Trinity: Part 1
God Is Relationship
Thursday, May 9, 2019
We owe a great deal of Western thinking to the Greek philosopher and scientist, Aristotle (384–322 BCE). Aristotle taught that there were ten different qualities to all things, including “substance” and “relationship.”
Substance is that which is “independent” of all else and can stand on its own. Aristotle ranked substance as the highest quality. In early Christian traditions, the West tried to build on Aristotle to prove that this God whom we had come to understand as Trinitarian was a substance. We didn’t want an ephemeral old relationship God, you know. We wanted a substantial God whom we could prove was as good as anybody else’s God!
Yet, when Jesus called himself the Son of the Father and yet one with the Father, he is giving clear primacy to relationship. Who you are is who you are in the Father, as he would put it. That is your meaning and your identity. Jesus says to his Father, “I have given them the glory you gave me, so that they may be one, as we are one, I in them and you in me, that they may be brought to perfection as one, that the world may know that you sent me, and that you loved them even as you loved me” (John 17:22-23).
Humans are not independent substance, nor is any part of creation; it all exists in radical relationship—ecosystems, orbits, cycles, and circulatory systems. To the Western mind, this “mere” relationship looks like second or third best to being self-made and independent.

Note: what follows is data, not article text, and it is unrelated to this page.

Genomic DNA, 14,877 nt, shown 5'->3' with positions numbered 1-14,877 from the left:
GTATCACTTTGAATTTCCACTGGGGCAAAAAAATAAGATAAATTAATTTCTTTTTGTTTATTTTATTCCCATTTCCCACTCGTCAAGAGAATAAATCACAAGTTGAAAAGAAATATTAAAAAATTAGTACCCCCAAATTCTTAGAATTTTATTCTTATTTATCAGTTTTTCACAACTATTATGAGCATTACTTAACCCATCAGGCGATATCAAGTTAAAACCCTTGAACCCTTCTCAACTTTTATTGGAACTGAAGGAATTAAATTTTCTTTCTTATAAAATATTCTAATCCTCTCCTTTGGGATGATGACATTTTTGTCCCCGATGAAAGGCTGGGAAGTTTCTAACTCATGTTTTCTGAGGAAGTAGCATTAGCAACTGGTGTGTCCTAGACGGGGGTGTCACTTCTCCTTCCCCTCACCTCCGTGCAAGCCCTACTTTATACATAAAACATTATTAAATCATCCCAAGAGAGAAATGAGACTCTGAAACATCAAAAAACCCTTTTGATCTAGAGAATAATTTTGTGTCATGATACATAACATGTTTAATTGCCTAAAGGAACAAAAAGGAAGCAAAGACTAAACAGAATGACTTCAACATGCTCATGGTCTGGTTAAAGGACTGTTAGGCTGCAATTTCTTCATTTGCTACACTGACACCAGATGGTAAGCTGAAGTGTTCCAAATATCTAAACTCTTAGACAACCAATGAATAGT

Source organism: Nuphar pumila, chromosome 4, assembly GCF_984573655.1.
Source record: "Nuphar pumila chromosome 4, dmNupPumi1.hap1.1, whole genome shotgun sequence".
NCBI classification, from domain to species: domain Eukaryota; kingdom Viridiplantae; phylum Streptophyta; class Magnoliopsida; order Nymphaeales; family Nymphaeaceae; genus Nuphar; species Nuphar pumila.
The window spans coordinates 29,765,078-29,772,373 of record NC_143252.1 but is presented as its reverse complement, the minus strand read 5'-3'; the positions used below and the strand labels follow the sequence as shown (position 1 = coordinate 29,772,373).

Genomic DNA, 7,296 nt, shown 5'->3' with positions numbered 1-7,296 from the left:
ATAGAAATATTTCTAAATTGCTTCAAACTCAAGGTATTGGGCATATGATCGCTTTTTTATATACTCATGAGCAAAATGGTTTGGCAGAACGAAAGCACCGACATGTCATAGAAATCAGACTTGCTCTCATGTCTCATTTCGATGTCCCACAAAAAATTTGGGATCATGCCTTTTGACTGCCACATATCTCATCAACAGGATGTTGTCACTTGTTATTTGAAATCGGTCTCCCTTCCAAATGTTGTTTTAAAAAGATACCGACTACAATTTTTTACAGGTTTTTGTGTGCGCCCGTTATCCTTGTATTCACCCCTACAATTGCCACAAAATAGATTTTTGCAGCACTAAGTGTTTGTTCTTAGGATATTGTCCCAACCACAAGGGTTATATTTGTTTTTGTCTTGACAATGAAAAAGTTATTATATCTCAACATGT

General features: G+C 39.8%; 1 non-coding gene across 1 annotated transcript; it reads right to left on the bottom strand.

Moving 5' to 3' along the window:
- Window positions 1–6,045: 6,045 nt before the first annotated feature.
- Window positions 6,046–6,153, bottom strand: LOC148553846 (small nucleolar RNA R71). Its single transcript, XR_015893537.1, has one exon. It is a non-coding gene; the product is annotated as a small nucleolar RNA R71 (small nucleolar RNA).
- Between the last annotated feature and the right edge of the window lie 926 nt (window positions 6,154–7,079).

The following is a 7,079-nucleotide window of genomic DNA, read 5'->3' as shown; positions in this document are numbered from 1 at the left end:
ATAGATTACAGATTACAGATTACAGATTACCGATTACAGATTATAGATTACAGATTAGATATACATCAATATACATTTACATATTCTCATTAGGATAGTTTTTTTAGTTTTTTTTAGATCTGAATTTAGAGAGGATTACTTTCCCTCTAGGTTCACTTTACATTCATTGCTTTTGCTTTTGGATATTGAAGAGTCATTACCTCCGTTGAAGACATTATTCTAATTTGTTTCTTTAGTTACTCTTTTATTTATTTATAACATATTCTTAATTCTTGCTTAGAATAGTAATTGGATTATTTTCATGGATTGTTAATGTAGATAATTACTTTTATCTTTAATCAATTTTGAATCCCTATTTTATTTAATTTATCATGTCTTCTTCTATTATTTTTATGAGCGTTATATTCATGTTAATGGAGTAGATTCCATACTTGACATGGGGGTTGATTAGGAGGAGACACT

In the fourth and fifth centuries, Augustine (354–430) described Trinity as God in three substances united as one. By the next century, God is one substance who happens to have three relationships. Aquinas (1225–1274) comes along in the thirteenth century saying that God is one substance, but the relationships constitute the very nature of that substance, subsistent relationship. Now we are prepared to say that God is not, nor does God need to be, “substance” in the Aristotelian sense of something independent of all else. God is relationship itself.
I would name salvation as simply the readiness, the capacity, and the willingness to stay in relationship. As long as you show up with some degree of vulnerability, the Spirit can keep working. Self-sufficiency makes God experience impossible! That’s why Jesus showed up in this world as a naked, vulnerable one, a defenseless baby lying in the place where animals eat. Talk about utter relationship! Naked vulnerability means I’m going to let you influence me; I’m going to allow you to change me. The Way of Jesus is an invitation to a Trinitarian way of living, loving, and relating—on earth as it is in the Godhead. We are intrinsically like the Trinity, living in absolute relatedness. To choose to stand outside of this Flow is the deepest and most obvious meaning of sin.
We call the Flow love. We really were made for love, and outside of it we die very quickly.
Adapted from Richard Rohr with Mike Morrell, The Divine Dance: The Trinity and Your Transformation (Whitaker House: 2016), 44-47.